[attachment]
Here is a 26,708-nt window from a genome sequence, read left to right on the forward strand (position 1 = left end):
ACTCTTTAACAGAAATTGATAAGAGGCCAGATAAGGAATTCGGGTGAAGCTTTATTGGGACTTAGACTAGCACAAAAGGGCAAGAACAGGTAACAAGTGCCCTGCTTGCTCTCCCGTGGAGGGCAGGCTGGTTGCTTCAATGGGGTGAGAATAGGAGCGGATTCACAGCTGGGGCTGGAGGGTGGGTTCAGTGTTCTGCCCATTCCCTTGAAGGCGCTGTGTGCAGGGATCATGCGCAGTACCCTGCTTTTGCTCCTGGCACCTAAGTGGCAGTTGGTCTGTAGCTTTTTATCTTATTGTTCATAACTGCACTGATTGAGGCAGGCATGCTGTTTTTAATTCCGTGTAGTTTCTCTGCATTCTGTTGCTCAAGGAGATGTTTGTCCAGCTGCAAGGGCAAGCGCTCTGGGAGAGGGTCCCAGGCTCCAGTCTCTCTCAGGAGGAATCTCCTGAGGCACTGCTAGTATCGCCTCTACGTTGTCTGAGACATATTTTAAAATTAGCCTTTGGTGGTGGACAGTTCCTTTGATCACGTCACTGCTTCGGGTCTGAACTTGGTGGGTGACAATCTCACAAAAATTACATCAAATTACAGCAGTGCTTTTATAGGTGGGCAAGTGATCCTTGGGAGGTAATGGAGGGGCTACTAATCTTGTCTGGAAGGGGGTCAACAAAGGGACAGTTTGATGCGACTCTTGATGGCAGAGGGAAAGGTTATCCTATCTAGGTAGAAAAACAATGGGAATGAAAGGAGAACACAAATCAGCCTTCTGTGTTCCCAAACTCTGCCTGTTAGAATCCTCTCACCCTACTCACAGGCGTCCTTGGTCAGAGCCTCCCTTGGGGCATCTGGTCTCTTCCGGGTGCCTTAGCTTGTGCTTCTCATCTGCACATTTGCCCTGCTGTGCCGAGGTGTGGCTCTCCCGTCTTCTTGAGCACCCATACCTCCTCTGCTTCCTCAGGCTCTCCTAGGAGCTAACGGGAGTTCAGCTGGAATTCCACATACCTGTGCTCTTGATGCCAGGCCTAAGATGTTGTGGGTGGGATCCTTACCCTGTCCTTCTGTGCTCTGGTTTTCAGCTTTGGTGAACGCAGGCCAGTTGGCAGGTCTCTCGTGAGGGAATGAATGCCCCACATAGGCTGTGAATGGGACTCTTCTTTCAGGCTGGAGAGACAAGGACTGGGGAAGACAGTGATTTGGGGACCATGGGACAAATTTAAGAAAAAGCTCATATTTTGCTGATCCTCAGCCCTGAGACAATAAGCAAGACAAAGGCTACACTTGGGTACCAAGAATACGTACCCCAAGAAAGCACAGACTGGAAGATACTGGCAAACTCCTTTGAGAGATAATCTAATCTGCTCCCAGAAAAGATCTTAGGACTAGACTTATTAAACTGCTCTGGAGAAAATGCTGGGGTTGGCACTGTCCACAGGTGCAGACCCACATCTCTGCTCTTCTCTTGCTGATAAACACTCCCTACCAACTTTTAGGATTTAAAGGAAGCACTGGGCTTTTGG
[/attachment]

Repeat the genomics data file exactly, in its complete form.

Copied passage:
Here is a 26,708-nt window from a genome sequence, read left to right on the forward strand (position 1 = left end):
ACTCTTTAACAGAAATTGATAAGAGGCCAGATAAGGAATTCGGGTGAAGCTTTATTGGGACTTAGACTAGCACAAAAGGGCAAGAACAGGTAACAAGTGCCCTGCTTGCTCTCCCGTGGAGGGCAGGCTGGTTGCTTCAATGGGGTGAGAATAGGAGCGGATTCACAGCTGGGGCTGGAGGGTGGGTTCAGTGTTCTGCCCATTCCCTTGAAGGCGCTGTGTGCAGGGATCATGCGCAGTACCCTGCTTTTGCTCCTGGCACCTAAGTGGCAGTTGGTCTGTAGCTTTTTATCTTATTGTTCATAACTGCACTGATTGAGGCAGGCATGCTGTTTTTAATTCCGTGTAGTTTCTCTGCATTCTGTTGCTCAAGGAGATGTTTGTCCAGCTGCAAGGGCAAGCGCTCTGGGAGAGGGTCCCAGGCTCCAGTCTCTCTCAGGAGGAATCTCCTGAGGCACTGCTAGTATCGCCTCTACGTTGTCTGAGACATATTTTAAAATTAGCCTTTGGTGGTGGACAGTTCCTTTGATCACGTCACTGCTTCGGGTCTGAACTTGGTGGGTGACAATCTCACAAAAATTACATCAAATTACAGCAGTGCTTTTATAGGTGGGCAAGTGATCCTTGGGAGGTAATGGAGGGGCTACTAATCTTGTCTGGAAGGGGGTCAACAAAGGGACAGTTTGATGCGACTCTTGATGGCAGAGGGAAAGGTTATCCTATCTAGGTAGAAAAACAATGGGAATGAAAGGAGAACACAAATCAGCCTTCTGTGTTCCCAAACTCTGCCTGTTAGAATCCTCTCACCCTACTCACAGGCGTCCTTGGTCAGAGCCTCCCTTGGGGCATCTGGTCTCTTCCGGGTGCCTTAGCTTGTGCTTCTCATCTGCACATTTGCCCTGCTGTGCCGAGGTGTGGCTCTCCCGTCTTCTTGAGCACCCATACCTCCTCTGCTTCCTCAGGCTCTCCTAGGAGCTAACGGGAGTTCAGCTGGAATTCCACATACCTGTGCTCTTGATGCCAGGCCTAAGATGTTGTGGGTGGGATCCTTACCCTGTCCTTCTGTGCTCTGGTTTTCAGCTTTGGTGAACGCAGGCCAGTTGGCAGGTCTCTCGTGAGGGAATGAATGCCCCACATAGGCTGTGAATGGGACTCTTCTTTCAGGCTGGAGAGACAAGGACTGGGGAAGACAGTGATTTGGGGACCATGGGACAAATTTAAGAAAAAGCTCATATTTTGCTGATCCTCAGCCCTGAGACAATAAGCAAGACAAAGGCTACACTTGGGTACCAAGAATACGTACCCCAAGAAAGCACAGACTGGAAGATACTGGCAAACTCCTTTGAGAGATAATCTAATCTGCTCCCAGAAAAGATCTTAGGACTAGACTTATTAAACTGCTCTGGAGAAAATGCTGGGGTTGGCACTGTCCACAGGTGCAGACCCACATCTCTGCTCTTCTCTTGCTGATAAACACTCCCTACCAACTTTTAGGATTTAAAGGAAGCACTGGGCTTTTGG